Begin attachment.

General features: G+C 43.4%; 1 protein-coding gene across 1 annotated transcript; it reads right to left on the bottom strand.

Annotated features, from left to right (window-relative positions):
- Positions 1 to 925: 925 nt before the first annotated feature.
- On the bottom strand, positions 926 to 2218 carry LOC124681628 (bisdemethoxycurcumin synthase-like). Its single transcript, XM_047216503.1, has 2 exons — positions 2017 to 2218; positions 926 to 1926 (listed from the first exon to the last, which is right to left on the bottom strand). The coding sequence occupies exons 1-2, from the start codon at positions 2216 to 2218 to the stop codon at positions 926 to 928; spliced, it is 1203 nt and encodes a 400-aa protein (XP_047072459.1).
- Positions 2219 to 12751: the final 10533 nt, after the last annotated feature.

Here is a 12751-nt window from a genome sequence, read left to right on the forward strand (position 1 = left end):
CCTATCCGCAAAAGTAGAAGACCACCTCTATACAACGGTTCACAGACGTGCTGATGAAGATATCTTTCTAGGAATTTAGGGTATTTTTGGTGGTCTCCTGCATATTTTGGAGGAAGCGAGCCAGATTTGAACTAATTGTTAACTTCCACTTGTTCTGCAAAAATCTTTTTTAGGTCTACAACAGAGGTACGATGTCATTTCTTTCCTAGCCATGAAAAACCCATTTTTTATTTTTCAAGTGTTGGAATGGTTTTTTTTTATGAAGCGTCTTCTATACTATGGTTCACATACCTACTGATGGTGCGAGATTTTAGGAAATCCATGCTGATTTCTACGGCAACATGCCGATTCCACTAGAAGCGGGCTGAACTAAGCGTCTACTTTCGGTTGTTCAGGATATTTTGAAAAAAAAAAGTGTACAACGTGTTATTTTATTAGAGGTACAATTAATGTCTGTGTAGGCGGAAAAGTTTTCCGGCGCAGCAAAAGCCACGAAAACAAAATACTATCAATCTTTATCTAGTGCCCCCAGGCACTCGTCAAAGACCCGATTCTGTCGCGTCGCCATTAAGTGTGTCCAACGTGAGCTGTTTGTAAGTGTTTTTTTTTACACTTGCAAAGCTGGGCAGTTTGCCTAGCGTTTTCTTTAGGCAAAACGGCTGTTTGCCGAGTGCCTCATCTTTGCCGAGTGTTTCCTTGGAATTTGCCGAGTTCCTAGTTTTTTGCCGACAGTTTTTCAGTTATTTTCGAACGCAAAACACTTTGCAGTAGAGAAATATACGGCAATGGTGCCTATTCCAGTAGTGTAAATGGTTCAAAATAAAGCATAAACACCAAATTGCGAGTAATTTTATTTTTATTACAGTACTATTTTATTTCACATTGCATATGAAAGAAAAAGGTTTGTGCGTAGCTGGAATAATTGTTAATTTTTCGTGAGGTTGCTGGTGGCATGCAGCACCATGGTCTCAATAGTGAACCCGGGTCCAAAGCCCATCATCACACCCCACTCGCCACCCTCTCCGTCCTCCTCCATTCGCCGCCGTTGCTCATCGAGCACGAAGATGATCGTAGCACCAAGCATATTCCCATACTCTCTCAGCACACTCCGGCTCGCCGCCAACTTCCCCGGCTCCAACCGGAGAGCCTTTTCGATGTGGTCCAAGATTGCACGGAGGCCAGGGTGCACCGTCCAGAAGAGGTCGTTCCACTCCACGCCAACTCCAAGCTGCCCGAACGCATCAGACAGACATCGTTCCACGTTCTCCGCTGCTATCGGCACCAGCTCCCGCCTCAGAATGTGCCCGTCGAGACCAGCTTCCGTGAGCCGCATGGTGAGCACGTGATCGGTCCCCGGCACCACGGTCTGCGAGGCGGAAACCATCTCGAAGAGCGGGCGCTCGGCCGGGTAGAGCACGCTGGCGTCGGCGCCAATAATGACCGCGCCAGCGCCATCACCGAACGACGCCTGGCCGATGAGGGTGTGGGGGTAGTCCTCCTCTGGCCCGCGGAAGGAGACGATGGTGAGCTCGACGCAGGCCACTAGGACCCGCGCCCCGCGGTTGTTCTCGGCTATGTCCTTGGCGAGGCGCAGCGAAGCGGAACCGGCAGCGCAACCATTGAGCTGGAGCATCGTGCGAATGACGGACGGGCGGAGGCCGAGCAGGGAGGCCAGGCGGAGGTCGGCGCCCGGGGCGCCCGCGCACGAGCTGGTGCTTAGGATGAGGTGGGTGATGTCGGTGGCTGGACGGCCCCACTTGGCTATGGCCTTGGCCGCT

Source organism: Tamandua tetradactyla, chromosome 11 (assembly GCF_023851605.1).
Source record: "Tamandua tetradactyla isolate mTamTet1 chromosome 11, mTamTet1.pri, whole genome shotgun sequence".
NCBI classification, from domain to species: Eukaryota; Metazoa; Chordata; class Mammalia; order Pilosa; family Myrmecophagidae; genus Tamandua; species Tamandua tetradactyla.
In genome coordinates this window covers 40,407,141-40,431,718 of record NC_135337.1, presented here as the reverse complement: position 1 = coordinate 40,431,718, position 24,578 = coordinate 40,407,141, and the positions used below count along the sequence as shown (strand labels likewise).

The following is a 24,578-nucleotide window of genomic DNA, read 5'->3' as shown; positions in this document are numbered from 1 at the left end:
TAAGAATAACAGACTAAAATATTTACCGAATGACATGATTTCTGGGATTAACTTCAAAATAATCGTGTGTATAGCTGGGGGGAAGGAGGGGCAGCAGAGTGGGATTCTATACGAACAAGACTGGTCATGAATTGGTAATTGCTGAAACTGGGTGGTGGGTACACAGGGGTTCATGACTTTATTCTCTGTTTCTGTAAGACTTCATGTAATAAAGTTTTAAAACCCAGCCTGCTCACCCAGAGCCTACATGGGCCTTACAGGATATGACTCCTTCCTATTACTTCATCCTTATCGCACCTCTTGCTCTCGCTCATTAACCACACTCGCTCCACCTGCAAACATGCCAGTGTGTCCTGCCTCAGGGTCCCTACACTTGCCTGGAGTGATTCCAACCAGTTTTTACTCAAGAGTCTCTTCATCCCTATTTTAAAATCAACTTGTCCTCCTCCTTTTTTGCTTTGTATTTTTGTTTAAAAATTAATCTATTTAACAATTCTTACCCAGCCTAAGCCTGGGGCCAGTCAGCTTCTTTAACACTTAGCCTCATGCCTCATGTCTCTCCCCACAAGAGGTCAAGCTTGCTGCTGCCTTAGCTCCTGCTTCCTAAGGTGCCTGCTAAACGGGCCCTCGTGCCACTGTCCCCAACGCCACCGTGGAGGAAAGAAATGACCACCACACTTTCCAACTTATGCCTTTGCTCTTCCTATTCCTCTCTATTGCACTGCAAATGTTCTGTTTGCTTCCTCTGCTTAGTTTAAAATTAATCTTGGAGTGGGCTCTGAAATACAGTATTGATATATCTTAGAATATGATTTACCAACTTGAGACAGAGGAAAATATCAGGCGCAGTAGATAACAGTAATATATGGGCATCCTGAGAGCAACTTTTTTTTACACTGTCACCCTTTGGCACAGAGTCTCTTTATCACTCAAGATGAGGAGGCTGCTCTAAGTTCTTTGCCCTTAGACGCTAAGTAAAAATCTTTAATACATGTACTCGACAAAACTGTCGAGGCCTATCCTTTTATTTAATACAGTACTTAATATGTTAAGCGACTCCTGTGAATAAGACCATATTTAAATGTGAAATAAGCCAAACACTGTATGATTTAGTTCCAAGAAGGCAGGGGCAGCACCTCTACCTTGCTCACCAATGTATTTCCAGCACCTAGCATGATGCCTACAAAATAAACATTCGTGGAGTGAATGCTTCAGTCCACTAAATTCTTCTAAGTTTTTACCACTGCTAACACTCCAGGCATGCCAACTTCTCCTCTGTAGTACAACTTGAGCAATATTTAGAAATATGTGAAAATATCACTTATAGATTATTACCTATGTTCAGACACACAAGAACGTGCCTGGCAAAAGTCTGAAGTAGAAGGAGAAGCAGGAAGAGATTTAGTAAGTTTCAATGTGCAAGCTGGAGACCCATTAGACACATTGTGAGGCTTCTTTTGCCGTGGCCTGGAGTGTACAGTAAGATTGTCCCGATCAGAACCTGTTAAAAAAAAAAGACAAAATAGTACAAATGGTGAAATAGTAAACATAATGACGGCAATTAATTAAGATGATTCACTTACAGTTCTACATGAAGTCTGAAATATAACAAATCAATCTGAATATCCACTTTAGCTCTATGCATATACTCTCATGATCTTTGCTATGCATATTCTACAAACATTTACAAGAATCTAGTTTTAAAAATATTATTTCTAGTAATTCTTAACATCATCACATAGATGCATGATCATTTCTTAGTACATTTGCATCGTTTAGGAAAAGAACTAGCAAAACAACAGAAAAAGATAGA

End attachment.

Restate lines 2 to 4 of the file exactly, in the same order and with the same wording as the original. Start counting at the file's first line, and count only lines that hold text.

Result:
Annotated features, from left to right (window-relative positions):
- Positions 1 to 925: 925 nt before the first annotated feature.
- On the bottom strand, positions 926 to 2218 carry LOC124681628 (bisdemethoxycurcumin synthase-like). Its single transcript, XM_047216503.1, has 2 exons — positions 2017 to 2218; positions 926 to 1926 (listed from the first exon to the last, which is right to left on the bottom strand). The coding sequence occupies exons 1-2, from the start codon at positions 2216 to 2218 to the stop codon at positions 926 to 928; spliced, it is 1203 nt and encodes a 400-aa protein (XP_047072459.1).